What are Flavonoids?
The name flavonoids refers to a group of compounds whose members have a similar chemical backbone and are found mainly in the peel and seeds of fruits and vegetables. Flavonoids are produced by plants for their own protection.
It is important to know about the physiological effects of flavonoids, that they act mainly in the digestive and circulatory systems and are absorbed in the intestinal tract. It neutralizes free radicals, ie they have an antioxidant effect, reduce the risk of atherosclerosis. They inhibit thrombosis, increase the elasticity of blood vessel walls. They have an effect on sootome lesions (mutagenesis) and the process of developing malignancies (carcinogenesis).
They lower LDL (“bad” cholesterol) and blood fat (serum tridlyceride) levels. They have a liver and sunscreen effect. They are anti-inflammatory, prevent long-term complications of diabetes mellitus, and have antiviral, antibacterial effects.
Watch a short introductory video about flavonoids:
How long have we known about Flavonoids?
In 1936, Albert Szent-Györgyi and István Rusznyák were the first to show that two flavonoids (rutin, naringenin) from citrus fruits reduce the fragility and permeability of capillaries, which is why rutin was first named vitamin P. Since then, science has isolated thousands of similar compounds.
What are Flavonoids good for?
Flavonoids increase the body’s antioxidant capacity, which can reduce the cell-destroying effects of free radicals. They support the optimal operation of the defense system.
Red grapes can help the vascular system to function optimally, improve circulation. Through its antioxidant properties, it can help protect cells from the destructive effects of free radicals.
What does it mean to have an antioxidant effect and what are free radicals?
The antioxidant property of a substance means its ability to bind and neutralize free radicals.
Free radicals are extremely unstable and “aggressive” molecules that try to oxidize cells.
If they are excessively present in our body, they can damage vital biological molecules — in the worst case, DNA. This is called oxidative stress.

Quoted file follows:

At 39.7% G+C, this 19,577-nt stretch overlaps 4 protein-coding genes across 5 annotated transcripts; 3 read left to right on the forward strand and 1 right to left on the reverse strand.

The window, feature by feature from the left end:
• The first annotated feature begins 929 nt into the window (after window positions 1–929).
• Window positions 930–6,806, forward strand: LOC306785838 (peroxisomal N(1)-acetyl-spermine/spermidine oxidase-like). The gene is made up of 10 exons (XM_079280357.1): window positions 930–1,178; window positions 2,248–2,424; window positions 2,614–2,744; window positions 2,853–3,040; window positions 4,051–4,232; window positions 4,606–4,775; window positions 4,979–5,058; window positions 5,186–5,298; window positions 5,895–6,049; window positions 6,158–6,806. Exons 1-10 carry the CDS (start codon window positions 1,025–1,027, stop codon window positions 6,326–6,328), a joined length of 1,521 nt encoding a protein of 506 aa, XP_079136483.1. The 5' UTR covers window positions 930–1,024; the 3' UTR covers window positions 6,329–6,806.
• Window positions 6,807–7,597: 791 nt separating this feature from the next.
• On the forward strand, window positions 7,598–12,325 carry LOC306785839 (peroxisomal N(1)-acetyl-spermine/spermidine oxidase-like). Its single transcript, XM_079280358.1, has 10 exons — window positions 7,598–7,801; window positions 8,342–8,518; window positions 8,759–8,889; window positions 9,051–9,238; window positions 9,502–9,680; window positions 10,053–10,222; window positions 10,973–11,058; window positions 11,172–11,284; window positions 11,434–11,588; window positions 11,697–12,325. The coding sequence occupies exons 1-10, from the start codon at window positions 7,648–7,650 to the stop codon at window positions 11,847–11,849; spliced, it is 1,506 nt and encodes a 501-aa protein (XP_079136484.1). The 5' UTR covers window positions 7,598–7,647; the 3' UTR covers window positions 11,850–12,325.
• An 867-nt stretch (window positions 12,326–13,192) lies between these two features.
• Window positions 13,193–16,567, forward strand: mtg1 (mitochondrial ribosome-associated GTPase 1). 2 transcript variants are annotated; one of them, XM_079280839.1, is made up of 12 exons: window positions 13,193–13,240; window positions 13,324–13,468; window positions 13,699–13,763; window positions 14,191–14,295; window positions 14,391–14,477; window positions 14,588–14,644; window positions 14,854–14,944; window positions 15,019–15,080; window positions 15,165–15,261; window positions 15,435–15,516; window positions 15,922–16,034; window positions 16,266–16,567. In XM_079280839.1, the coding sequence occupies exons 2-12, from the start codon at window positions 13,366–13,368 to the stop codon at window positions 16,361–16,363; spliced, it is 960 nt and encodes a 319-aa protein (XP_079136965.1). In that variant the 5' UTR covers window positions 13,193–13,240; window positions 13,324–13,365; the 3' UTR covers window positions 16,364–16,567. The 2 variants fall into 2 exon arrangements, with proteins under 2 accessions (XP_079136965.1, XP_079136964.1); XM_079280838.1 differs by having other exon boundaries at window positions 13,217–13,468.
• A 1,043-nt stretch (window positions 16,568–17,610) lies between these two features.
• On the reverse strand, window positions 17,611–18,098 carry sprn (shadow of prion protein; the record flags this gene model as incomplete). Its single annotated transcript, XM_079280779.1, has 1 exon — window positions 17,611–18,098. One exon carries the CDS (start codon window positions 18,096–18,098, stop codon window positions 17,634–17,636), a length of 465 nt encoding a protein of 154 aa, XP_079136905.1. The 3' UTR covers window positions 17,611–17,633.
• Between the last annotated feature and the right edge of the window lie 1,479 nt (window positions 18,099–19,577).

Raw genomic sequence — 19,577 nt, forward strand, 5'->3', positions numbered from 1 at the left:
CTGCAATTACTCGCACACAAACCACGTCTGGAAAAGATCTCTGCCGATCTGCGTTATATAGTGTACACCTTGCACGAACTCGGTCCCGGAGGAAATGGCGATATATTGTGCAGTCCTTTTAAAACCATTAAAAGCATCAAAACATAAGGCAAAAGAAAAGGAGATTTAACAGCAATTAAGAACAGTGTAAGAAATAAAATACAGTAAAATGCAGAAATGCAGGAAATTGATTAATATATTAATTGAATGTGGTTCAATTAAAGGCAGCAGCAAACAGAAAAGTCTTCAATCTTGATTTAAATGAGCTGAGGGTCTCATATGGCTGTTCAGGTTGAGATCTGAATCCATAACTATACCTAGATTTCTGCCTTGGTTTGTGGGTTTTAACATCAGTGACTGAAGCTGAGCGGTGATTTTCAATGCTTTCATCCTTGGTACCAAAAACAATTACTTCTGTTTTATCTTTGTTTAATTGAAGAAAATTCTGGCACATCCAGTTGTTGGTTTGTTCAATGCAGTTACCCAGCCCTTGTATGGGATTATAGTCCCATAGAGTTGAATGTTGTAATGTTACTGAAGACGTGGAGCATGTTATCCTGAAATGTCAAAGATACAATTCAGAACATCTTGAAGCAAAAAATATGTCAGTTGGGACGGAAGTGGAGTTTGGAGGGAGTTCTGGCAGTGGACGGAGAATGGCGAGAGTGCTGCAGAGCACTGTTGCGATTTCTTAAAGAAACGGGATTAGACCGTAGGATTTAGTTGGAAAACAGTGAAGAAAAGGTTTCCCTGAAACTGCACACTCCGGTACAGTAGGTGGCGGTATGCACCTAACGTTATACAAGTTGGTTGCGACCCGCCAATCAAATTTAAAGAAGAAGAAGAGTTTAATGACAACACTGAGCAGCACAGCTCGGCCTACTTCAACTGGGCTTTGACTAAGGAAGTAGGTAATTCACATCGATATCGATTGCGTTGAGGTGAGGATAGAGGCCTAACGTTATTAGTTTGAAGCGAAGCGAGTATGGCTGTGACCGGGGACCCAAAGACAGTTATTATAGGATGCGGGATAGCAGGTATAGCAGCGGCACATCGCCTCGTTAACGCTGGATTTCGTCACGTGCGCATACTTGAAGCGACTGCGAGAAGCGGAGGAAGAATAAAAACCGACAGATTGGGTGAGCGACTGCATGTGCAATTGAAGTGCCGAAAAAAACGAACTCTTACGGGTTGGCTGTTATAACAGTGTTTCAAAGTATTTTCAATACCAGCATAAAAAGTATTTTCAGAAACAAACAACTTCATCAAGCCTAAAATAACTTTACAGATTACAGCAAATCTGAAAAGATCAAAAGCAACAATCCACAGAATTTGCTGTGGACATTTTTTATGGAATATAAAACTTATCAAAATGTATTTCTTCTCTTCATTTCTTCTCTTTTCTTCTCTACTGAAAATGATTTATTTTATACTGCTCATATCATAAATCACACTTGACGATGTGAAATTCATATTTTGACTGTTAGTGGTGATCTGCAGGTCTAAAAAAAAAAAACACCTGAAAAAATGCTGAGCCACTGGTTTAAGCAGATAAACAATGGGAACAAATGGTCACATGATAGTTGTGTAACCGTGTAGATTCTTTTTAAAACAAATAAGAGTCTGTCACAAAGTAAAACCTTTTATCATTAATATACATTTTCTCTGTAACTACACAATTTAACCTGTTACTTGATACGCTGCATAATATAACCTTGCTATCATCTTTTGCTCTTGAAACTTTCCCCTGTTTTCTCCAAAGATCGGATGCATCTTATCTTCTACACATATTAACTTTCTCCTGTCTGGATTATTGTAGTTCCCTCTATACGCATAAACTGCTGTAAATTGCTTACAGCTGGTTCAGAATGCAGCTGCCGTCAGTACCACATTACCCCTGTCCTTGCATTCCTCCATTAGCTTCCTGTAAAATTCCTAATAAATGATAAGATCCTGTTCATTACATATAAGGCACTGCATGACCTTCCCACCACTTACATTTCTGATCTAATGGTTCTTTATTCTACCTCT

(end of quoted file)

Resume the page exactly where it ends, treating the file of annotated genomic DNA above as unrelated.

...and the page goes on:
Briefly about Omega-3 fatty acids:
The three most common are:
– Alpha-linolenic acid (ALA)
– Eicosapentaenoic acid (EPA)
– Docosahexaenoic acid (DHA)
DHA and EPA are typically produced by marine microalgae, while ALA is more a component of vegetable oils.
DHA and EPA are involved in a number of health-promoting processes, while ALA is transformed into EPA and DHA in our body and only then does it have its beneficial effects.
The role of omega-3 fatty acids in the healthy functioning of our body:
– Cardiovascular health.
– Cognitive functions, memory, learning ability.
– The health of our bones and joints.
– The health of our eyes.
– Immune system support.
Filtered-purified water, omega-3 fish oil, red grape seed-shell drying, sorghum seed-shell drying, AquaCelle GP1 (coconut oil, olive oil, citrus oil, polyglycerol polyrionate, mono- and diglycerides of fatty acids, lecithin, E vitamin), blackberry seed husk drying, black cherry husk drying, blackcurrant seed husk drying, redcurrant seed husk drying, coloring: anthocyanidin (enocyanin), plum husk drying, apple peel leaf extract, sweetener Stevia glycoside 95%, E960, REB-A).
Active ingredients in the recommended daily intake:
|Total polyphenols||2000 mg|
|Of which: – flavonoid||1545 mg|
|Omega-3 fatty acids||3343 mg|
– 50 ml / day and 100-200 ml / day as needed and divided into several occasions.
– The taste may vary slightly according to the place of production and the variety of fruit used.
– 50 ml, 10×50 ml.